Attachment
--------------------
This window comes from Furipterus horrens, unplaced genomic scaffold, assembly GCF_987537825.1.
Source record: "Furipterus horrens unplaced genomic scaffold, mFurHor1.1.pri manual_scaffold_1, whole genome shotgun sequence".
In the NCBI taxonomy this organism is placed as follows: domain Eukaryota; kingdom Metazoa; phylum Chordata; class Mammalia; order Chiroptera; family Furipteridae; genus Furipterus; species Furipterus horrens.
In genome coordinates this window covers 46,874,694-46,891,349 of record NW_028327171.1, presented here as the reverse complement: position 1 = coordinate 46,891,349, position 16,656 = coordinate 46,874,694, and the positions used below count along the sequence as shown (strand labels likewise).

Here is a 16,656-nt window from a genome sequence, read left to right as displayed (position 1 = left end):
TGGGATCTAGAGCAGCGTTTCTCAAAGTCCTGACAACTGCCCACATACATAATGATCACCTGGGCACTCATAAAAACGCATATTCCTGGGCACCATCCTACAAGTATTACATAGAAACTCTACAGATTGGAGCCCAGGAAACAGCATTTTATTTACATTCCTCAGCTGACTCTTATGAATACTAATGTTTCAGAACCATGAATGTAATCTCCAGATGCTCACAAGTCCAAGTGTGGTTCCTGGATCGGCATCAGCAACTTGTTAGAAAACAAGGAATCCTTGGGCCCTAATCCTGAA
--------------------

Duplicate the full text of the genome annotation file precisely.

This window comes from Furipterus horrens, unplaced genomic scaffold, assembly GCF_987537825.1.
Source record: "Furipterus horrens unplaced genomic scaffold, mFurHor1.1.pri manual_scaffold_1, whole genome shotgun sequence".
In the NCBI taxonomy this organism is placed as follows: domain Eukaryota; kingdom Metazoa; phylum Chordata; class Mammalia; order Chiroptera; family Furipteridae; genus Furipterus; species Furipterus horrens.
In genome coordinates this window covers 46,874,694-46,891,349 of record NW_028327171.1, presented here as the reverse complement: position 1 = coordinate 46,891,349, position 16,656 = coordinate 46,874,694, and the positions used below count along the sequence as shown (strand labels likewise).

Here is a 16,656-nt window from a genome sequence, read left to right as displayed (position 1 = left end):
TGGGATCTAGAGCAGCGTTTCTCAAAGTCCTGACAACTGCCCACATACATAATGATCACCTGGGCACTCATAAAAACGCATATTCCTGGGCACCATCCTACAAGTATTACATAGAAACTCTACAGATTGGAGCCCAGGAAACAGCATTTTATTTACATTCCTCAGCTGACTCTTATGAATACTAATGTTTCAGAACCATGAATGTAATCTCCAGATGCTCACAAGTCCAAGTGTGGTTCCTGGATCGGCATCAGCAACTTGTTAGAAAACAAGGAATCCTTGGGCCCTAATCCTGAA